State House Sound Bites

Capitol reporter Katie Meyer covers Pennsylvania politics and issues at the Pennsylvania state capitol.

The State House Sound Bites Podcast is now called State of the State and is a part of PA Post, a digital-first, citizen-focused news organization to hold Pennsylvania’s government accountable to its citizens.

Top GOP state senator pushes for redistricting, election overhauls

Written by Katie Meyer, Capitol Bureau Chief | May 22, 2018 5:41 AM

Scarnati advocated a compromise-oriented approach to redistricting and election reform. (Photo by AP)


(Harrisburg) - Senate President Pro Tempore Joe Scarnati is throwing his weight behind a few measures that have, of late, been more commonly championed by Democrats.

The top Republican official, of Cameron County, said in a wide-ranging speech Monday that he wants to see the redistricting process overhauled, and also switch the commonwealth to open primaries.

Scarnati made it clear, his anger over the state Supreme Court's decision to invalidate and redraw Pennsylvania's congressional map hasn't abated.

But in the midst of reproaching the justices for having "trampled, shredded, and burned" the constitution, he said he knows the process has to change--though he added, it'll be a challenge.

"Taking politics out of drawing congressional boundaries is like taking salt out of the ocean," he said.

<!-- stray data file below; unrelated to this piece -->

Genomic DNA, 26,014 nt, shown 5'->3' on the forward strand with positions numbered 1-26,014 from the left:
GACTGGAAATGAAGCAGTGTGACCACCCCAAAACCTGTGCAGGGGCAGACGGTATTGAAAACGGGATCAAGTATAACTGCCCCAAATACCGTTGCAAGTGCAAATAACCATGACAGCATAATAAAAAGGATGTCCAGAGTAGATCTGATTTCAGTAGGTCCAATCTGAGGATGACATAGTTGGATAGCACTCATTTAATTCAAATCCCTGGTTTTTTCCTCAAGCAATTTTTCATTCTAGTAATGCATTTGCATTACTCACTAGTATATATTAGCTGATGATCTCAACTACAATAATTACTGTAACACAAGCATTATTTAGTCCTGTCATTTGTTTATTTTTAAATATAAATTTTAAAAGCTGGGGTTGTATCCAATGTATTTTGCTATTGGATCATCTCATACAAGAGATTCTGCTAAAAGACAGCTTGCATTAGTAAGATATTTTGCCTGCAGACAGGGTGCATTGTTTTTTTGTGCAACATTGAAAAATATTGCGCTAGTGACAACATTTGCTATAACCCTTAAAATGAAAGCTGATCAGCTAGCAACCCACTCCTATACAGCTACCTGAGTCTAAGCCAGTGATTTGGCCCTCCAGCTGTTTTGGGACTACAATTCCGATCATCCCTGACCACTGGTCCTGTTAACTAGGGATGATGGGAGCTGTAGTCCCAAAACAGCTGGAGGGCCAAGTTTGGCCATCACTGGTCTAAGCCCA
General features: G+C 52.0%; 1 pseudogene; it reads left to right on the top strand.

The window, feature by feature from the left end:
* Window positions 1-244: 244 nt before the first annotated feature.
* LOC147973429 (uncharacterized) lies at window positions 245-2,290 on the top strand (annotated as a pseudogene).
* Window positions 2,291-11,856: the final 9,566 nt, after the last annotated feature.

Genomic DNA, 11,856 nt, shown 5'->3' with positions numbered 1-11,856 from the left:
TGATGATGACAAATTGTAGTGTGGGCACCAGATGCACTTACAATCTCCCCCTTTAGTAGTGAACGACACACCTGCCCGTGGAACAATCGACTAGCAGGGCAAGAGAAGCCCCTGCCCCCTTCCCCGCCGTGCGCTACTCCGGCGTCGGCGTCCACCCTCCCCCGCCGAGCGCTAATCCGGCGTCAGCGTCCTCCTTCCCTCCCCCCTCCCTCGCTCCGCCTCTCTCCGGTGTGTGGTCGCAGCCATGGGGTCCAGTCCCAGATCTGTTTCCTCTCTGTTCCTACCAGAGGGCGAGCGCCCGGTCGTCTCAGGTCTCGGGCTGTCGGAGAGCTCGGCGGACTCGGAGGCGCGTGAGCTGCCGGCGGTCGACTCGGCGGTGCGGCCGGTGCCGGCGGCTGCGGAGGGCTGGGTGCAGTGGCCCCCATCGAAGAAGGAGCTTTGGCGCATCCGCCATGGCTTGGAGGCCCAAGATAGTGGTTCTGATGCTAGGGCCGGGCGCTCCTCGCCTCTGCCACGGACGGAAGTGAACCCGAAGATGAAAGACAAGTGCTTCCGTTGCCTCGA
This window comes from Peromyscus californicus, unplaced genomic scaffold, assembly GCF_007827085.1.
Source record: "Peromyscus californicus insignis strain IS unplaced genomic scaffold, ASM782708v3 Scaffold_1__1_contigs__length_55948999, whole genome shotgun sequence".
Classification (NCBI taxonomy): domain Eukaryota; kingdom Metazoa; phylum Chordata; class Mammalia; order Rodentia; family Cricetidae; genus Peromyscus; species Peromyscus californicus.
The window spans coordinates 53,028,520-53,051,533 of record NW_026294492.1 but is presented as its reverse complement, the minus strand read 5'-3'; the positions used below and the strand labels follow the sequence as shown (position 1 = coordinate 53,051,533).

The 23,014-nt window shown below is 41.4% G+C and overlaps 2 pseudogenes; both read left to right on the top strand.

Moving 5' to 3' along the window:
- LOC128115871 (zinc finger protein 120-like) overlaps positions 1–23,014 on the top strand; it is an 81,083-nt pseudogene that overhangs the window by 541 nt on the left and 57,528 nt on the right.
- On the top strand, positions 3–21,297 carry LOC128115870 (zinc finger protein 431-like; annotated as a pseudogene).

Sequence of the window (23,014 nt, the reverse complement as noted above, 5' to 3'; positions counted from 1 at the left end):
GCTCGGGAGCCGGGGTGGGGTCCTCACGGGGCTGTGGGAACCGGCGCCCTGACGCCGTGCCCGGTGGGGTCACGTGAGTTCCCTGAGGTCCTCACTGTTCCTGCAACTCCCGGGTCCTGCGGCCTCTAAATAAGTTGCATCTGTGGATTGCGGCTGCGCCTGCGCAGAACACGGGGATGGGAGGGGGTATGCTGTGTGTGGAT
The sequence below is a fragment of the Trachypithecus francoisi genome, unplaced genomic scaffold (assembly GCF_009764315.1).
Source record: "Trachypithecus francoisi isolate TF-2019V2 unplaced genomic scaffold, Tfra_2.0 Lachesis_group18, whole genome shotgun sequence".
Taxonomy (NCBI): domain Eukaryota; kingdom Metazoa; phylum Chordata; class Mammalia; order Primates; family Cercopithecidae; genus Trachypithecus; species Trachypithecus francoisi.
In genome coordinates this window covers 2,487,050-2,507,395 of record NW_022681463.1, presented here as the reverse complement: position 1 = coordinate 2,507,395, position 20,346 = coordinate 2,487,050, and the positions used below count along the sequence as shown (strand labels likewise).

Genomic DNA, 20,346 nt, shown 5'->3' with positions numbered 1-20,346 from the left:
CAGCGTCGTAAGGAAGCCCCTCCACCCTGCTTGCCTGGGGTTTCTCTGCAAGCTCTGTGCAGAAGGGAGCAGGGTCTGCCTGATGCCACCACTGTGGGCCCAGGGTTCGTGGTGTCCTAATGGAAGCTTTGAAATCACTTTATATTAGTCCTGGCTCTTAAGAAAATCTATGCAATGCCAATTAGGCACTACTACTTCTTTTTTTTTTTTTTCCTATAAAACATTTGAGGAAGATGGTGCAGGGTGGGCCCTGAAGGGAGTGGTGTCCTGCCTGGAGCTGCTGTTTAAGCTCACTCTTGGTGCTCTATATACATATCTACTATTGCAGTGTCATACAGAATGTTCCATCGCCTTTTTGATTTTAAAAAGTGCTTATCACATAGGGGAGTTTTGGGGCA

Scarnati didn't elaborate on potential reforms.

The Senate is expected to unveil a plan for some sort of independent citizens commission this week.

The Pro Tempore also said he thinks the commonwealth's closed primaries--which only allow people to vote for the party they're registered in, and in which independents can't vote--are contributing to polarization. 

"I'm a conservative," he said. "But I don't know that I fit the new brand of conservative. And I'm not sure some of the democrats fit the new brand of liberals."

He added, "this is a very, very changing time in politics, and I don't think it will end with good results."

Scarnati said he plans to sponsor an open primary bill--which, in order to pass, would likely need a constitutional amendment.

House Majority Leader Dave Reed, also a Republican, has recently expressed interest in pursuing similar reforms to Scarnati. Scarnati said the two haven't discussed potential plans, however.

Published in News, State House Sound Bites

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